China imports two-thirds of the world's plastic waste, of which 89 percent is polymer groups often used in single-use plastic food packaging (polyethylene terephthalate, polyethylene, and polypropylene), Meidl said.

"This import ban, projected to displace up to 111 million metric tons of waste by 2030, will upend recycling economics, disrupt the global supply chain and further exacerbate the need to globally manage plastics," Meidl wrote. "China, as well as countries exporting to China, will be forced to establish and improve domestic management strategies to account for the prohibition."

Meidl concluded, "Ultimately, there is no single, one-size-fits-all solution to the plastics issue. Governments, businesses and individuals all play major roles in exploring data-driven pathways for improving how we manage the plastics economy. Rethinking, recalibrating and refining the functioning of such a complex value chain requires greater effort and cooperation by all key players, from plastics producers to recyclers, retailers and consumers. Any model should move beyond incremental, singular one-off solutions and have a shared vision to drive investment and innovation in the right direction. Regardless of our cultural values and belief system about plastics, they are significant components in the global economy. Increasing their sustainability can bring new opportunities for modernization, competitiveness and job creation, consistent with global economic, energy and environmental objectives."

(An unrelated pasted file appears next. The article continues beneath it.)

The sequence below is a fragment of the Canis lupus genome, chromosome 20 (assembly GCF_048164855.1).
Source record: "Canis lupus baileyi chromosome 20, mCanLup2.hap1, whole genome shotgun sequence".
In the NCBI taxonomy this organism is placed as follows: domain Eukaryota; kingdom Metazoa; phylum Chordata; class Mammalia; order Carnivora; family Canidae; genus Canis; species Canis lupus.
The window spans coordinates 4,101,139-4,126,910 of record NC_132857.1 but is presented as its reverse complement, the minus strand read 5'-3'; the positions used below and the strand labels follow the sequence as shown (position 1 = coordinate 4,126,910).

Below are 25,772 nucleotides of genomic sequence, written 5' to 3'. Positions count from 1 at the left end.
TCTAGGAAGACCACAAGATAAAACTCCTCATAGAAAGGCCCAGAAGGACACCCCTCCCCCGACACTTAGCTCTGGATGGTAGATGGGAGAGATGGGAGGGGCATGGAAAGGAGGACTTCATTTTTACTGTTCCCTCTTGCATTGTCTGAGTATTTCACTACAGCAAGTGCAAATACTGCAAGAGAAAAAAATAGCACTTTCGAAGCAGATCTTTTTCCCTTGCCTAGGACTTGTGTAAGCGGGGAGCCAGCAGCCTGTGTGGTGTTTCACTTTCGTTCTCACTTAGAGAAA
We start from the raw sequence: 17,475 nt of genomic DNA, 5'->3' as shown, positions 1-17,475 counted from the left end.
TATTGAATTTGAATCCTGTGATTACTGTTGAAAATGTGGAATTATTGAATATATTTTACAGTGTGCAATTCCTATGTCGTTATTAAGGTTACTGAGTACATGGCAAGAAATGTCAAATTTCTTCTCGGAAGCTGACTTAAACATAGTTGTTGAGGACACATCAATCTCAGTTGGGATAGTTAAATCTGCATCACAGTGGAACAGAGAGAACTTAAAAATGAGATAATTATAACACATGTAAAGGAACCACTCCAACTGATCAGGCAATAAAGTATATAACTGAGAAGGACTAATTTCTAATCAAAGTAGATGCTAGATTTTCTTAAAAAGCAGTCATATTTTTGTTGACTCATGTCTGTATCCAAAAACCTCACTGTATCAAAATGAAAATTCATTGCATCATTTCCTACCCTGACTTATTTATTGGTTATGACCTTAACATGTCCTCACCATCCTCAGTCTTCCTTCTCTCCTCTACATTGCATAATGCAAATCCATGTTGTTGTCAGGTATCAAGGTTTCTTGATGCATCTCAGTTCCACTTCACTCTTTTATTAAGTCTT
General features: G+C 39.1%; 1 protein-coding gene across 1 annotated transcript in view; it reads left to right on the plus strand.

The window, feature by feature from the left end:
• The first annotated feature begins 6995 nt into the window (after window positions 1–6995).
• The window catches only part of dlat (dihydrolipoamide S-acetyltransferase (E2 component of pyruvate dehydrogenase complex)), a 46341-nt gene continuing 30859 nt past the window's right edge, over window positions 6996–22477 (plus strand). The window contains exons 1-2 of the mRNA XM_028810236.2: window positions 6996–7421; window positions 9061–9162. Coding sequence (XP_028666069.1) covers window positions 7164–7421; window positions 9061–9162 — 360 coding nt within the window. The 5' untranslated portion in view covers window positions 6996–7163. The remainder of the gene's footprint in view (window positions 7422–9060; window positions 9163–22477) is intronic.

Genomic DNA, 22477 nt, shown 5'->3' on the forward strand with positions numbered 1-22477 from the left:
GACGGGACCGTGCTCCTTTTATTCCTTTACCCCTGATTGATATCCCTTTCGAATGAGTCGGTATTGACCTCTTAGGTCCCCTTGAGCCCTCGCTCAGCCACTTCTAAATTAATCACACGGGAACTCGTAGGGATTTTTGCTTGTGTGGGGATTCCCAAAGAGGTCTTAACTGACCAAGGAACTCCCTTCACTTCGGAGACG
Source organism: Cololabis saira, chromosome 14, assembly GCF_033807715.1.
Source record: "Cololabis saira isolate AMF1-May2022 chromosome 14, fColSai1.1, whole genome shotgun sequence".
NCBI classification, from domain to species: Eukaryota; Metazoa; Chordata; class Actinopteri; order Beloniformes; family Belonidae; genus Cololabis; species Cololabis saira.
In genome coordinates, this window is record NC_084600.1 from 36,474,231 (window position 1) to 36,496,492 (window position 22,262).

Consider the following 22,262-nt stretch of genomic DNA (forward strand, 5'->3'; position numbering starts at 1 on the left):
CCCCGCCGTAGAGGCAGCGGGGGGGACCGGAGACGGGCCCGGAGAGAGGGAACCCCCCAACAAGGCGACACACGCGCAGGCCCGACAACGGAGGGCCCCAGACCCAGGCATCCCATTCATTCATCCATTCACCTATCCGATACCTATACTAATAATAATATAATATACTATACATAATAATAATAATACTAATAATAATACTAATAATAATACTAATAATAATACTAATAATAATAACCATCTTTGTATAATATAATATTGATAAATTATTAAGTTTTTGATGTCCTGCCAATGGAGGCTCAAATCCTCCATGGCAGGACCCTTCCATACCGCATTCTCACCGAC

Meidl, who joined the Baker Institute in July, is a former deputy associate administrator at the U.S. Department of Transportation's Pipeline and Hazardous Materials Safety Administration. Prior to her role in , Meidl was the director of regulatory and technical affairs at the American Chemistry Council in Washington, D.C., where she advanced a broad range of regulatory and policy issues that involved enforcement, compliance, investigations and litigation.